Kiewit Building Group, the rail contractor tasked with building the first two phases of Honolulu’s controversial $5.3 billion rail project has generated change orders worth $26.2 million.
On Thursday, the Honolulu Authority for Rapid Transportation board of directors approved the most recent change order submitted by Kiewit during a meeting at Kapolei Hale. The $7.2 million payout was caused by delays in providing the contractor with notices to proceed with design and construction of the project. Another three change orders worth about $2.7 million awaits approval by the HART board.
Kiewit was awarded contracts to build the first two phases of the elevated rail line, worth $483 million and $372 million respectively. A third contract to build a train maintenance and storage facility near Leeward Community College was awarded to a joint venture between Kiewit and Albert C. Kobayashi Inc. That contract is worth $195 million.
HART Executive Director and CEO Dan Grabauskas said he’s not overly concerned about the rising cost of change orders, since the project has long anticipated $170 million for such contingencies.
“The important thing for folks to know is we already set aside that money, we just didn't want to say exactly how much because it was still pending negotiation,” said Grabauskas. “Those have been settled, and those have been voted on today.”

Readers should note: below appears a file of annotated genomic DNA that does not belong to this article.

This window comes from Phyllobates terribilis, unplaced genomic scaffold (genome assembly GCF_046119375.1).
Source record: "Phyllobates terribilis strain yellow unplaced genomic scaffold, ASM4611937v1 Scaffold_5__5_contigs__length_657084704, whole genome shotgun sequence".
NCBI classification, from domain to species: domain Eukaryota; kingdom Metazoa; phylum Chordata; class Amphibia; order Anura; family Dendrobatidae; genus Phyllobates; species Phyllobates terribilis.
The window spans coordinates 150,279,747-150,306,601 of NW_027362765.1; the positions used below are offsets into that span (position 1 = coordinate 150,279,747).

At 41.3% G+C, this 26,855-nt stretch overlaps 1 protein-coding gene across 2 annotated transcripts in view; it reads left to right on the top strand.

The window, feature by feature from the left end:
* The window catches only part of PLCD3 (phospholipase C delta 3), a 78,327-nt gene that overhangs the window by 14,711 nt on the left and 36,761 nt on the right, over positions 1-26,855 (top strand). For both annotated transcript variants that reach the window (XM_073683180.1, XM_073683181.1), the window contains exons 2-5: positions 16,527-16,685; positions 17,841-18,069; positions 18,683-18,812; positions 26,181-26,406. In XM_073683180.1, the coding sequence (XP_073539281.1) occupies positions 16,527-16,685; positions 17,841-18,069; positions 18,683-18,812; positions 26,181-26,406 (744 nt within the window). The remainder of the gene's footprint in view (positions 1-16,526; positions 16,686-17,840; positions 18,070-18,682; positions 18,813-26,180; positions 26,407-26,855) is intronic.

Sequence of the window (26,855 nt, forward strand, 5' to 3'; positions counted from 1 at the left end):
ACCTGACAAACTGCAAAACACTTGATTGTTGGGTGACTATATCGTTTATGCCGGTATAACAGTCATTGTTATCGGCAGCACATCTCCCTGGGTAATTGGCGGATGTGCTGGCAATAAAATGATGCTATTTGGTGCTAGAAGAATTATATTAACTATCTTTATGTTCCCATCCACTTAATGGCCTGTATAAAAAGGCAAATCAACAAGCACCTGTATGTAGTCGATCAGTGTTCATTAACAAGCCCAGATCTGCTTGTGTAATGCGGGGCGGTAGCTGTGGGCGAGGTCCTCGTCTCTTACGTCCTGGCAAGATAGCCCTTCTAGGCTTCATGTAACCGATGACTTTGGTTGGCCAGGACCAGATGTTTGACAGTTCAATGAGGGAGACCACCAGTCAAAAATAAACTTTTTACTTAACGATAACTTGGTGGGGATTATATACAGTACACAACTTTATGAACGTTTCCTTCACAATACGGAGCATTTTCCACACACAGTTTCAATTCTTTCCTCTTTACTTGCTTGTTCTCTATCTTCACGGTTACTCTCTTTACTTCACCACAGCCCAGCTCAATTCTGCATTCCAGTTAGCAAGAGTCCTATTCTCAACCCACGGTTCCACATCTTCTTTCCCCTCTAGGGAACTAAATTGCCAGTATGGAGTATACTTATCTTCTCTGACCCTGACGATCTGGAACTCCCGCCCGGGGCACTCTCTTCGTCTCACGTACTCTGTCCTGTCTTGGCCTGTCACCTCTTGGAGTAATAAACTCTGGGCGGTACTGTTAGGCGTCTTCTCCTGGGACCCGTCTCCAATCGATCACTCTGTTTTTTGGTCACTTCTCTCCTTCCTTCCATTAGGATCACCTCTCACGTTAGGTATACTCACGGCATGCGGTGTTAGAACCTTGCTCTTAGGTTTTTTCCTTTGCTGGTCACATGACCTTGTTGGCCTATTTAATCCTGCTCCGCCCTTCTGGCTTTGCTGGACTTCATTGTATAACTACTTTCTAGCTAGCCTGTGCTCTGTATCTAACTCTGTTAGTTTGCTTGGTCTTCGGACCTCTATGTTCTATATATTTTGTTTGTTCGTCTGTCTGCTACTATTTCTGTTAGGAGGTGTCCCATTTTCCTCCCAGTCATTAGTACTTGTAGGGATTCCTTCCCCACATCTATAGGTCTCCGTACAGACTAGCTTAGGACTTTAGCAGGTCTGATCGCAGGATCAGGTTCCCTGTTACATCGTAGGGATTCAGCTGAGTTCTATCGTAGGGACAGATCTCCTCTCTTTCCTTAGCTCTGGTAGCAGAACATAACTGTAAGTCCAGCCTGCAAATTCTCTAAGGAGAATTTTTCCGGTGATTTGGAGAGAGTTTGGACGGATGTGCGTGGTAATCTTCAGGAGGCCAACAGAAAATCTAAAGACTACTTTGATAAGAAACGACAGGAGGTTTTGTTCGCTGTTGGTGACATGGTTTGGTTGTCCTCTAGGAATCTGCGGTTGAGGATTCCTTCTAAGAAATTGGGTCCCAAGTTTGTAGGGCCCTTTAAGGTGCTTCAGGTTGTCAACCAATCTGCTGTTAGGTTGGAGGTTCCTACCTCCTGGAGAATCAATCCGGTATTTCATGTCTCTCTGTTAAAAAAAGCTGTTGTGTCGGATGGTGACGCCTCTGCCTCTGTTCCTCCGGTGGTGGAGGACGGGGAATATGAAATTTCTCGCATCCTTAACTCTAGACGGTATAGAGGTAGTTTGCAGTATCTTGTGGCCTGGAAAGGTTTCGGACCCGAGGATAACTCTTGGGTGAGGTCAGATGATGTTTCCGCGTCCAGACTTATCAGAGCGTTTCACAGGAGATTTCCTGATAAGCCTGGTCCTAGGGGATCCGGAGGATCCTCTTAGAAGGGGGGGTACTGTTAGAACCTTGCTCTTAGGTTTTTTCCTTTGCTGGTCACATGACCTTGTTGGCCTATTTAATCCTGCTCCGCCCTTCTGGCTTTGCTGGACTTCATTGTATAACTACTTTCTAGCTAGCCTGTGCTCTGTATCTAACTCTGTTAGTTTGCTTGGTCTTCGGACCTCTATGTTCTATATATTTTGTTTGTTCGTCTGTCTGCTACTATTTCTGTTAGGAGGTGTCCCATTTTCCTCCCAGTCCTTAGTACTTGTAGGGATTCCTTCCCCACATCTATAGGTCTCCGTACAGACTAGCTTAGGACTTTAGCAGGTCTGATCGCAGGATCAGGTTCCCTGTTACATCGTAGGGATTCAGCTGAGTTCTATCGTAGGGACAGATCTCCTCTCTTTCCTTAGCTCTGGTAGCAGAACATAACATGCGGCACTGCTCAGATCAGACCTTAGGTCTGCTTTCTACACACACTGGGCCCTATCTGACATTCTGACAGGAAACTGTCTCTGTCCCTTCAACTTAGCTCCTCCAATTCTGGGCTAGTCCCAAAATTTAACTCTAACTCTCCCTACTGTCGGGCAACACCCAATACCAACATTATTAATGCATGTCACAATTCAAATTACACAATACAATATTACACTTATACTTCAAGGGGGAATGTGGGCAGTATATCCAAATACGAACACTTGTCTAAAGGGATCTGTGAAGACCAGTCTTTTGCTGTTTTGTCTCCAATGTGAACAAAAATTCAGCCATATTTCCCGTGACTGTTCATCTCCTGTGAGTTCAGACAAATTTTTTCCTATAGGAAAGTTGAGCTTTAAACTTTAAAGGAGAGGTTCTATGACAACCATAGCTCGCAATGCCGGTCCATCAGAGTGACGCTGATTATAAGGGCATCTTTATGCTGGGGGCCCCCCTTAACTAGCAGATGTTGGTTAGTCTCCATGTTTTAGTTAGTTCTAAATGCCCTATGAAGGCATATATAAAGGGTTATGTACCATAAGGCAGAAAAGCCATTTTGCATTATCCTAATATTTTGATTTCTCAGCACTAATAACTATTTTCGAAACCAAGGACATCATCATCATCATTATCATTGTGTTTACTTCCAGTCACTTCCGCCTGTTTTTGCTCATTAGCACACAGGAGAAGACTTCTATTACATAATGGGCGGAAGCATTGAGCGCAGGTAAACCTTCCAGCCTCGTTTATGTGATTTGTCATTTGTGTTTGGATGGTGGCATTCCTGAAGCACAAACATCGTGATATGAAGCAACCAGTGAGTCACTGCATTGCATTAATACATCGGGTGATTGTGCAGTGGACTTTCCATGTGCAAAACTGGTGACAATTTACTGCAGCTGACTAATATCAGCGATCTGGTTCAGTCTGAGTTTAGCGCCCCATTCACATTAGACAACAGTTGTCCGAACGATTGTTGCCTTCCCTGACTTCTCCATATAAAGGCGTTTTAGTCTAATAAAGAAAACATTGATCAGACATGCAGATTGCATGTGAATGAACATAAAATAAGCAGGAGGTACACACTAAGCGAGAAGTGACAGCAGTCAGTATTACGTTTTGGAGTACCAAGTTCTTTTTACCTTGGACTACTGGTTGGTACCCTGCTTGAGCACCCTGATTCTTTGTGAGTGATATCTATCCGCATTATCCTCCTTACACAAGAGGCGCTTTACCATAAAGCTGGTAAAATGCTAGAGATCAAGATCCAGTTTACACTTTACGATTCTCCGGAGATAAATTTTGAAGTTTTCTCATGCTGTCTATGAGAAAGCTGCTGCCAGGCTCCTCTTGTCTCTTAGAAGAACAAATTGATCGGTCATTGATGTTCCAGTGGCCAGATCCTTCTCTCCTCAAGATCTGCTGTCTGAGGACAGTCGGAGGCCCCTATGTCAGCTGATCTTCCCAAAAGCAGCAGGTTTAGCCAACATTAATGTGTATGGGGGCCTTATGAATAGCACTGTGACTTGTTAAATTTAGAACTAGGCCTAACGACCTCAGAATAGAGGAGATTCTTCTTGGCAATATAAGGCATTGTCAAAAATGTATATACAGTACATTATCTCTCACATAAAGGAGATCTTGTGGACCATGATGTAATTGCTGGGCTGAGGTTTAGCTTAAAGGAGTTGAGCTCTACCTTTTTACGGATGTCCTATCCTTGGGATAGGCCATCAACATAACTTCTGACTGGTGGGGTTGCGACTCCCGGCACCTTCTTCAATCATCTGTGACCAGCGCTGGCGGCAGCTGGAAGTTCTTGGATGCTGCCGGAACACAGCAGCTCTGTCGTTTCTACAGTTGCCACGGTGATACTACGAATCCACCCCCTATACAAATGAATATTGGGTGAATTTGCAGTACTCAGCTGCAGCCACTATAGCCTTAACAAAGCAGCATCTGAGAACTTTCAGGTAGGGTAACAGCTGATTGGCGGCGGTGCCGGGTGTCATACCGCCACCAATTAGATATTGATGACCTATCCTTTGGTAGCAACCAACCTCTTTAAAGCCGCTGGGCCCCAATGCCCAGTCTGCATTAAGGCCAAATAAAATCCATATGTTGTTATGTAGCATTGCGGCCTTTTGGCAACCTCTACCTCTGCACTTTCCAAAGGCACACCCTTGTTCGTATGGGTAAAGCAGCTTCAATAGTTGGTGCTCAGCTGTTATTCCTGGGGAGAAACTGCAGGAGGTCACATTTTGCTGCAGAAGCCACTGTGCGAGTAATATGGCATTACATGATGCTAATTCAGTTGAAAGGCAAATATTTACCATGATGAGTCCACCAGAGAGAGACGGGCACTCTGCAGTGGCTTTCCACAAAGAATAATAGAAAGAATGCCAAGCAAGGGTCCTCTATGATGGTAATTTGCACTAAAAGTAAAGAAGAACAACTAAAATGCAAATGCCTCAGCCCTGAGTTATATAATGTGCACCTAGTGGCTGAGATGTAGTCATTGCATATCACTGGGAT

However, with last week’s Hawaii Supreme Court ruling forcing HART to stop construction of the rail project, Kiewit Senior Vice President Lance Wilhelm said another change order is likely if the work stoppage drags on.
“There's no hard or fast rule and it really is a function of the kind of work that is being suspended,” Wilhelm told reporters. “It's not merely a question of time, but also scope of work,” he added.
When asked if a change order related to construction delays would compensate Kiewit workers, Grabauskas said negotiations with the company could run the gamut.
“It could include costs for equipment, overhead, personnel – a whole host of different things,” said the HART leader.
According to the project’s July progress report, advancement of the rail line has not kept up with the city’s expectations.